GM crop separation challenge highlighted
Minimum separation distances for genetically modified crops should be increased to avoid gene transfer to conventional and wild relatives of commercially grown plants, concludes a new report from the European environment agency.
GM and non-GM crops will intermingle their genetic material \"at higher frequencies and at greater distances than previously thought,\" it says. There are no EU rules requiring routine separation of GM crops.
No recommended distances for specific crop types are given, though oilseed rape is picked out as a particular \"high-risk\" threat. The authors predict that wild plants carrying modified genes conferring herbicide resistance will become common after the release of GM crops due to \"gene stacking\".
Sugar beet and maize also represent a medium-to-high risk; licences to commercialise GM varieties of all three have already been granted or are pending. Conversely, GM wheat, potatoes and barley pose a low risk of gene transfer.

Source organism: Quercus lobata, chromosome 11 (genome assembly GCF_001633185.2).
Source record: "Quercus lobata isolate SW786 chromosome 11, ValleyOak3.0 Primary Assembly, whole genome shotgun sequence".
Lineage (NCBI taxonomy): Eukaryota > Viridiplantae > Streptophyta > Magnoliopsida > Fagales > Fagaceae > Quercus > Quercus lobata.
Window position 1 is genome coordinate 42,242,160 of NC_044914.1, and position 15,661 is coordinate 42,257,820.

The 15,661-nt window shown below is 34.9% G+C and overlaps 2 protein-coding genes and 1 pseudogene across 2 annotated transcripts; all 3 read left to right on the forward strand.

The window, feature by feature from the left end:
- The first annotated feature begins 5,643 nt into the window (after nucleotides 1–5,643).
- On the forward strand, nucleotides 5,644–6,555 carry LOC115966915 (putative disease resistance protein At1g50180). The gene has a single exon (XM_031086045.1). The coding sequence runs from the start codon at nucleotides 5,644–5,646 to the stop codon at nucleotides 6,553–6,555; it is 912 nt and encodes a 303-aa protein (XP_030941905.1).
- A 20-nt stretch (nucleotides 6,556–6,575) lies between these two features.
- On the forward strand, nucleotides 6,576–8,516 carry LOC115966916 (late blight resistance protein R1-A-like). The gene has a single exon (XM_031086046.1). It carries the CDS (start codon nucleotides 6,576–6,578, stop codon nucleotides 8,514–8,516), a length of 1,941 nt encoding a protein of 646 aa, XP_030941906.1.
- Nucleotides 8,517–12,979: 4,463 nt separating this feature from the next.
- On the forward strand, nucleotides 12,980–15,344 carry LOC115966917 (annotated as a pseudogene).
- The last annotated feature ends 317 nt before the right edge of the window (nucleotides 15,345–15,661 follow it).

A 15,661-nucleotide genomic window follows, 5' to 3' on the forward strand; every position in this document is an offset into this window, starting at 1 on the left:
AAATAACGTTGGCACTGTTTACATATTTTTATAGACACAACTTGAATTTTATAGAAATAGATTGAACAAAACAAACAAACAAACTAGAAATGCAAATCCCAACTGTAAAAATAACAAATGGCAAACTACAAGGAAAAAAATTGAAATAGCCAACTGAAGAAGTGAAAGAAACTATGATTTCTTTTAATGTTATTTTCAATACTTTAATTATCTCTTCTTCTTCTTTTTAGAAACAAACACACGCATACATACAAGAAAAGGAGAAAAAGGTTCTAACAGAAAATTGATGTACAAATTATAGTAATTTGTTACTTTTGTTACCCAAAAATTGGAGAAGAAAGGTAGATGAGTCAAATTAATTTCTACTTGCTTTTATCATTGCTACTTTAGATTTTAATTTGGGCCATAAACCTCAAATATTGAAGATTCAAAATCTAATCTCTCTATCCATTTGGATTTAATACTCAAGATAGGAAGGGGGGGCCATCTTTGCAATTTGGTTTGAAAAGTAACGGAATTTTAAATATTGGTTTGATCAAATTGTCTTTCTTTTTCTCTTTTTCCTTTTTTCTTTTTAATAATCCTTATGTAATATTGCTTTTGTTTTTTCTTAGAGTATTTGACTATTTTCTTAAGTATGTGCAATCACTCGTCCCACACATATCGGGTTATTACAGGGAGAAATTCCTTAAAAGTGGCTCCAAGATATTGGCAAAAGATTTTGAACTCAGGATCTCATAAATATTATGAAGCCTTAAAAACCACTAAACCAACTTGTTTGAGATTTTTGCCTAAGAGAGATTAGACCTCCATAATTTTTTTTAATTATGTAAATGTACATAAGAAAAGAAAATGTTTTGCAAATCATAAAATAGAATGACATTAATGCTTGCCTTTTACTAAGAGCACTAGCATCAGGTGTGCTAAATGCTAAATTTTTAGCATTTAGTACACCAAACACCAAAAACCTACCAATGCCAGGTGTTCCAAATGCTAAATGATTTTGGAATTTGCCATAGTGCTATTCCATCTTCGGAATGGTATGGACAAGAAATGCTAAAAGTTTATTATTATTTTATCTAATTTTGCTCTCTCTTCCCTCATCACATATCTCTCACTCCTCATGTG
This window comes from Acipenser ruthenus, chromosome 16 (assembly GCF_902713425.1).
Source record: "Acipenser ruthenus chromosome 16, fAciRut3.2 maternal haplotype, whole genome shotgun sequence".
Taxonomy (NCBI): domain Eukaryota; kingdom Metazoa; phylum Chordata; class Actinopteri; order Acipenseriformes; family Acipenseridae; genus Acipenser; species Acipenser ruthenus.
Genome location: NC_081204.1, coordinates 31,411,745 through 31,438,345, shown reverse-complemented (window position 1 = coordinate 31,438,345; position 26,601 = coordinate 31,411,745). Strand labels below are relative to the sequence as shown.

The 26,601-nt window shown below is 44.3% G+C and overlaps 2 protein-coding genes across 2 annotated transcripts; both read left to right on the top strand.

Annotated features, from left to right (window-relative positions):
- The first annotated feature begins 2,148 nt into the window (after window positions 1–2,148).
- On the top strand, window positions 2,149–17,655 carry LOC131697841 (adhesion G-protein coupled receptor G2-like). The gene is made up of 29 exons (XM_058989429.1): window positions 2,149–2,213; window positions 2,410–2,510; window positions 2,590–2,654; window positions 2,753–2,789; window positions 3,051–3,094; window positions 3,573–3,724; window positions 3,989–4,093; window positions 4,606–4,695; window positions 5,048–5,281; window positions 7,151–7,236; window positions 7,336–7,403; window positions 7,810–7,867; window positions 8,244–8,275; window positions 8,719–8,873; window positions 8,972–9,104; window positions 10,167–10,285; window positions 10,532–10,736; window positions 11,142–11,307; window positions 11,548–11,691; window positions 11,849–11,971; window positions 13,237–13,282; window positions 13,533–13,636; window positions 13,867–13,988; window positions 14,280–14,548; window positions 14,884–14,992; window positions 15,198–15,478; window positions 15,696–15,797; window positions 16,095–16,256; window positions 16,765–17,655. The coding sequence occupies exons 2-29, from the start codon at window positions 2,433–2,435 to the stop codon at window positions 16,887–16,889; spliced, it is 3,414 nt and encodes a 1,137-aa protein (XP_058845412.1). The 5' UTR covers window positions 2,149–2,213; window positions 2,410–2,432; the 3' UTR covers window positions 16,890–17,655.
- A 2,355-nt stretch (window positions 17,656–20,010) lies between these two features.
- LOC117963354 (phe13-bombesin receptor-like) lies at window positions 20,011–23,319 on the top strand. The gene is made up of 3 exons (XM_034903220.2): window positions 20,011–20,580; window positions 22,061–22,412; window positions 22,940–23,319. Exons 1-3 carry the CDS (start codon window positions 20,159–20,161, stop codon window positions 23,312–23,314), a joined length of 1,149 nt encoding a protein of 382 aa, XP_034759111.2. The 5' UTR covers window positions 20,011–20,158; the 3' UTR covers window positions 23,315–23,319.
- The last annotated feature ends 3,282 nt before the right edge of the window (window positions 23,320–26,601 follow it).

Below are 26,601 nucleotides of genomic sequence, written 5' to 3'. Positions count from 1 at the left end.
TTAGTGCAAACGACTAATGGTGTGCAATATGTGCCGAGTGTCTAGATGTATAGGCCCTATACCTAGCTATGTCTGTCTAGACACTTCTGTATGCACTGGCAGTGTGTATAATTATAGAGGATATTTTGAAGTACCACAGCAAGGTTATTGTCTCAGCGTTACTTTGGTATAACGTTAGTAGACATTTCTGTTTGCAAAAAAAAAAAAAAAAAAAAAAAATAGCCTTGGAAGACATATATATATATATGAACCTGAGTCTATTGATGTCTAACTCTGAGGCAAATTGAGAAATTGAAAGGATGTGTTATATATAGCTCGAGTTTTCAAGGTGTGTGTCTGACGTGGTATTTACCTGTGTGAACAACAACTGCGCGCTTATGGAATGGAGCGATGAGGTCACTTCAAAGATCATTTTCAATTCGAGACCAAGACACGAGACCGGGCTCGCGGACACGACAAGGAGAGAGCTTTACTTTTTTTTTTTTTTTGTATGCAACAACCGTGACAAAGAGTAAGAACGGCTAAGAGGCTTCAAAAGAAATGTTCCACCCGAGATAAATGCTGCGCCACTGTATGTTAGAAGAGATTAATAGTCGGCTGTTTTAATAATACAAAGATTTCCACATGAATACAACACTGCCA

The report is the first in a series responding to a European Parliament request for distillations of research results in areas of scientific complexity and uncertainty where they are asked to make policy decisions. Others are being prepared on chemical exposure and the use of \"consensus conferences\" to involve the public in scientific issues.
Komentáře k článku. Co si myslí ostatní?